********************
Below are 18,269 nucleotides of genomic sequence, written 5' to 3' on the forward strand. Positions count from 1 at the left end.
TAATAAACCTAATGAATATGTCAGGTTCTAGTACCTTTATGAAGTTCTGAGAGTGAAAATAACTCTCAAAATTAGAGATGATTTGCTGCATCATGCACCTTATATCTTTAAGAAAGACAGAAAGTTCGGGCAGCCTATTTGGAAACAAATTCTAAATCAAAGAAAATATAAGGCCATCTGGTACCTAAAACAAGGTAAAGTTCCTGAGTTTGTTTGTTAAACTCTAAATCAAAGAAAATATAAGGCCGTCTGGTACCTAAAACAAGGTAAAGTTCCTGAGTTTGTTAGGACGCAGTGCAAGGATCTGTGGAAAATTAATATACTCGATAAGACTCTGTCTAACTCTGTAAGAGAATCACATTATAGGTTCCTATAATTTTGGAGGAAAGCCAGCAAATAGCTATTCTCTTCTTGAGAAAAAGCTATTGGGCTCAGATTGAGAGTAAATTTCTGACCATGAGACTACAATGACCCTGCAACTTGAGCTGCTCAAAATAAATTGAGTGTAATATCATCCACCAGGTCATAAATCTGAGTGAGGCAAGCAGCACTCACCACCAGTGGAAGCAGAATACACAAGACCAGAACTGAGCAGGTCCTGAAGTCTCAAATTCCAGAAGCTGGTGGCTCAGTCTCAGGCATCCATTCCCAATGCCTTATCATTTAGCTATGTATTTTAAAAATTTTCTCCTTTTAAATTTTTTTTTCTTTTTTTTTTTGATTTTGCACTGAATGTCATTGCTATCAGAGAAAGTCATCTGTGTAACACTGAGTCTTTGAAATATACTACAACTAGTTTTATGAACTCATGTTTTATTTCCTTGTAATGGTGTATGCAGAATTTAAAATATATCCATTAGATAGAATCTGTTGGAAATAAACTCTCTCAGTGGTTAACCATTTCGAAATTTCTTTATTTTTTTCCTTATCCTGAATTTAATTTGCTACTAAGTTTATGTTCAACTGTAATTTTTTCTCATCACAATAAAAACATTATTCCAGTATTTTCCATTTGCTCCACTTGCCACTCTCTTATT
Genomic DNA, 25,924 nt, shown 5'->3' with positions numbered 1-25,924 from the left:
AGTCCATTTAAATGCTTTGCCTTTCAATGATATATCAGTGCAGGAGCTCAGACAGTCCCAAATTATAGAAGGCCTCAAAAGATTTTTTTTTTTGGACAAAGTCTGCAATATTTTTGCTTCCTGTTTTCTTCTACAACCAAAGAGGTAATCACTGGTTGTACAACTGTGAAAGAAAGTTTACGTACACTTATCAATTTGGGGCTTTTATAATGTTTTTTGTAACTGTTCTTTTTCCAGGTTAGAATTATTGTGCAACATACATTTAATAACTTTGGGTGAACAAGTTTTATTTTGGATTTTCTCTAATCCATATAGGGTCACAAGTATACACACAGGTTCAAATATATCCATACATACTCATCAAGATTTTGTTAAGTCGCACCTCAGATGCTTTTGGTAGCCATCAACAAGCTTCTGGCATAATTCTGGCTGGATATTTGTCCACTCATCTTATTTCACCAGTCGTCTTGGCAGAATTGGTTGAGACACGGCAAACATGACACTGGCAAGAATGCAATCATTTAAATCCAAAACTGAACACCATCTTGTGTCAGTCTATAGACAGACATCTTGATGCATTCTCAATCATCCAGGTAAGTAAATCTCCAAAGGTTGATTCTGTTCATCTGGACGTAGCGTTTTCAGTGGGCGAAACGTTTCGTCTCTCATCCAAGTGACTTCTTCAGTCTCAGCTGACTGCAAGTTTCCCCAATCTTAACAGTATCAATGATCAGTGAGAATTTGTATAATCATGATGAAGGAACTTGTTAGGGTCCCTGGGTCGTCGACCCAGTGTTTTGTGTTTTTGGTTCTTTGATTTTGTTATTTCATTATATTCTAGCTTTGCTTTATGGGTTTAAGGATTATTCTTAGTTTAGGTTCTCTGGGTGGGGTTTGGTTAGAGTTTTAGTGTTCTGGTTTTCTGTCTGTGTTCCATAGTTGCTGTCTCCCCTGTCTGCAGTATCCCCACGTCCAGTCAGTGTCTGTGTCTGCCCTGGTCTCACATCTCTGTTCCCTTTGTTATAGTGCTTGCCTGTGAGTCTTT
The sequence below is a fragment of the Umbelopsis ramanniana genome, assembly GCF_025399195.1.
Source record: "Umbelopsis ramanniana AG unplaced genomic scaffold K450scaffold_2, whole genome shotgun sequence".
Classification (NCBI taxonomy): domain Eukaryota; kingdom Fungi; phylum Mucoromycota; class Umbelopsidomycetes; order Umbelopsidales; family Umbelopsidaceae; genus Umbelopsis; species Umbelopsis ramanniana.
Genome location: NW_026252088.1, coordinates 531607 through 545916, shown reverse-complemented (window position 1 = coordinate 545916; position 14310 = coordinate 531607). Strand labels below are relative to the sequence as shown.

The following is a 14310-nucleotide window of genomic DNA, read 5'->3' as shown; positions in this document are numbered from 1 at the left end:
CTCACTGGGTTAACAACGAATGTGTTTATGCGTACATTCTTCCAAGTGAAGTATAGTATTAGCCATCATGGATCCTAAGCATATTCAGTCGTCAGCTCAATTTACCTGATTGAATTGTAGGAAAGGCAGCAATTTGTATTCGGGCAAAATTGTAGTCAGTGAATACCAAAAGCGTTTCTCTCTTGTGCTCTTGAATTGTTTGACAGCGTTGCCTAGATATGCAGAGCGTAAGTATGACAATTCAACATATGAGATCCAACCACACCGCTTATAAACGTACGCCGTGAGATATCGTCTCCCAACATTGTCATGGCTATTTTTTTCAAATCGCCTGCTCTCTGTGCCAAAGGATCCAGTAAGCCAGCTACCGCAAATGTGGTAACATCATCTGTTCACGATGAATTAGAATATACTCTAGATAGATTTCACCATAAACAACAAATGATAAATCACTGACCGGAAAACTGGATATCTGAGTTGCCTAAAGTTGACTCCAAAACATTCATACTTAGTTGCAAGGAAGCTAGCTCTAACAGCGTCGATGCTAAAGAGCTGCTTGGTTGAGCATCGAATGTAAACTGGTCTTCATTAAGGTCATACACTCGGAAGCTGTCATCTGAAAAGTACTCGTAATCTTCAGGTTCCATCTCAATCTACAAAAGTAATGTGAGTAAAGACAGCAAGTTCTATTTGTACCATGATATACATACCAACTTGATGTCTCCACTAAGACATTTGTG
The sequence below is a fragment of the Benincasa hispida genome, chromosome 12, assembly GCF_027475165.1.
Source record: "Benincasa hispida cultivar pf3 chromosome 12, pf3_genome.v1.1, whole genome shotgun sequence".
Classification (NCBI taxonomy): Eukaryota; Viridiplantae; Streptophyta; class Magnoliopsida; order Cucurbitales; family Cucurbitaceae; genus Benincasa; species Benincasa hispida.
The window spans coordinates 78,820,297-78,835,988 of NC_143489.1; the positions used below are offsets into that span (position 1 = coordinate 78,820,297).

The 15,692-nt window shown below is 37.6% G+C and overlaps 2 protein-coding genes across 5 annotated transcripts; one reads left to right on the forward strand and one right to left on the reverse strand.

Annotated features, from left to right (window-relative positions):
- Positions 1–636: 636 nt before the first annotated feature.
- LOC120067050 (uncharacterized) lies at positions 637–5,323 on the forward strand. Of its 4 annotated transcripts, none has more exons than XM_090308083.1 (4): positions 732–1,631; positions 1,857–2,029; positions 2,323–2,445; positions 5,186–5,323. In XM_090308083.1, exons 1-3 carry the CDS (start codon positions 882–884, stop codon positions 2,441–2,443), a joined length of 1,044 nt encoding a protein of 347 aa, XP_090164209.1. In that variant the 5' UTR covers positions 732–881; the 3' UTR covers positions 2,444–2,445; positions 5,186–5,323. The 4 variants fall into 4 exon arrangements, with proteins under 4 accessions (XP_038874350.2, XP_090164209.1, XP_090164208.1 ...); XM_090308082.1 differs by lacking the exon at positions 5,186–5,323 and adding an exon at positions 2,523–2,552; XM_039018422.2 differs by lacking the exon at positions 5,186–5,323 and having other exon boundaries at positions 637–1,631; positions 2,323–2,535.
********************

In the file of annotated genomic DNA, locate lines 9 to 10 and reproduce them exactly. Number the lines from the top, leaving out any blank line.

The following is a 14310-nucleotide window of genomic DNA, read 5'->3' as shown; positions in this document are numbered from 1 at the left end:
CTCACTGGGTTAACAACGAATGTGTTTATGCGTACATTCTTCCAAGTGAAGTATAGTATTAGCCATCATGGATCCTAAGCATATTCAGTCGTCAGCTCAATTTACCTGATTGAATTGTAGGAAAGGCAGCAATTTGTATTCGGGCAAAATTGTAGTCAGTGAATACCAAAAGCGTTTCTCTCTTGTGCTCTTGAATTGTTTGACAGCGTTGCCTAGATATGCAGAGCGTAAGTATGACAATTCAACATATGAGATCCAACCACACCGCTTATAAACGTACGCCGTGAGATATCGTCTCCCAACATTGTCATGGCTATTTTTTTCAAATCGCCTGCTCTCTGTGCCAAAGGATCCAGTAAGCCAGCTACCGCAAATGTGGTAACATCATCTGTTCACGATGAATTAGAATATACTCTAGATAGATTTCACCATAAACAACAAATGATAAATCACTGACCGGAAAACTGGATATCTGAGTTGCCTAAAGTTGACTCCAAAACATTCATACTTAGTTGCAAGGAAGCTAGCTCTAACAGCGTCGATGCTAAAGAGCTGCTTGGTTGAGCATCGAATGTAAACTGGTCTTCATTAAGGTCATACACTCGGAAGCTGTCATCTGAAAAGTACTCGTAATCTTCAGGTTCCATCTCAATCTACAAAAGTAATGTGAGTAAAGACAGCAAGTTCTATTTGTACCATGATATACATACCAACTTGATGTCTCCACTAAGACATTTGTG